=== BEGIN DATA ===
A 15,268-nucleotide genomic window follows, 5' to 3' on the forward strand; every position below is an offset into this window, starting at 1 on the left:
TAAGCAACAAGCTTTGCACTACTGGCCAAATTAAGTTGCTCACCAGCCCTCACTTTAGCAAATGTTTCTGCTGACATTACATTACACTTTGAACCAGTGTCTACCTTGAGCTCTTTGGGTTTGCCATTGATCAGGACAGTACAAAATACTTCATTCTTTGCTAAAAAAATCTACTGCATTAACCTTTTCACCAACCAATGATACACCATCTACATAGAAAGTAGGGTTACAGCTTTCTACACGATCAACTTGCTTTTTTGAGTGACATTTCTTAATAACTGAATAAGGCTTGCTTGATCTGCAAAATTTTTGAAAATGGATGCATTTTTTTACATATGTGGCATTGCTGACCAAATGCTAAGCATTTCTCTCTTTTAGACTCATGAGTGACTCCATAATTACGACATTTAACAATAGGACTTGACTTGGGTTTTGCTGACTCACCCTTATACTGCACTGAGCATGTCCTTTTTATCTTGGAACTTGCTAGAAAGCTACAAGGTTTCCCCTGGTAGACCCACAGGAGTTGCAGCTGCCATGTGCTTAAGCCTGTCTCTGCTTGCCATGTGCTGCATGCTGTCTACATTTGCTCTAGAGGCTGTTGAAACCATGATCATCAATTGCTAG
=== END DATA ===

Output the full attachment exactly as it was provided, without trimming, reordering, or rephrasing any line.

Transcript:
A 15,268-nucleotide genomic window follows, 5' to 3' on the forward strand; every position below is an offset into this window, starting at 1 on the left:
TAAGCAACAAGCTTTGCACTACTGGCCAAATTAAGTTGCTCACCAGCCCTCACTTTAGCAAATGTTTCTGCTGACATTACATTACACTTTGAACCAGTGTCTACCTTGAGCTCTTTGGGTTTGCCATTGATCAGGACAGTACAAAATACTTCATTCTTTGCTAAAAAAATCTACTGCATTAACCTTTTCACCAACCAATGATACACCATCTACATAGAAAGTAGGGTTACAGCTTTCTACACGATCAACTTGCTTTTTTGAGTGACATTTCTTAATAACTGAATAAGGCTTGCTTGATCTGCAAAATTTTTGAAAATGGATGCATTTTTTTACATATGTGGCATTGCTGACCAAATGCTAAGCATTTCTCTCTTTTAGACTCATGAGTGACTCCATAATTACGACATTTAACAATAGGACTTGACTTGGGTTTTGCTGACTCACCCTTATACTGCACTGAGCATGTCCTTTTTATCTTGGAACTTGCTAGAAAGCTACAAGGTTTCCCCTGGTAGACCCACAGGAGTTGCAGCTGCCATGTGCTTAAGCCTGTCTCTGCTTGCCATGTGCTGCATGCTGTCTACATTTGCTCTAGAGGCTGTTGAAACCATGATCATCAATTGCTAG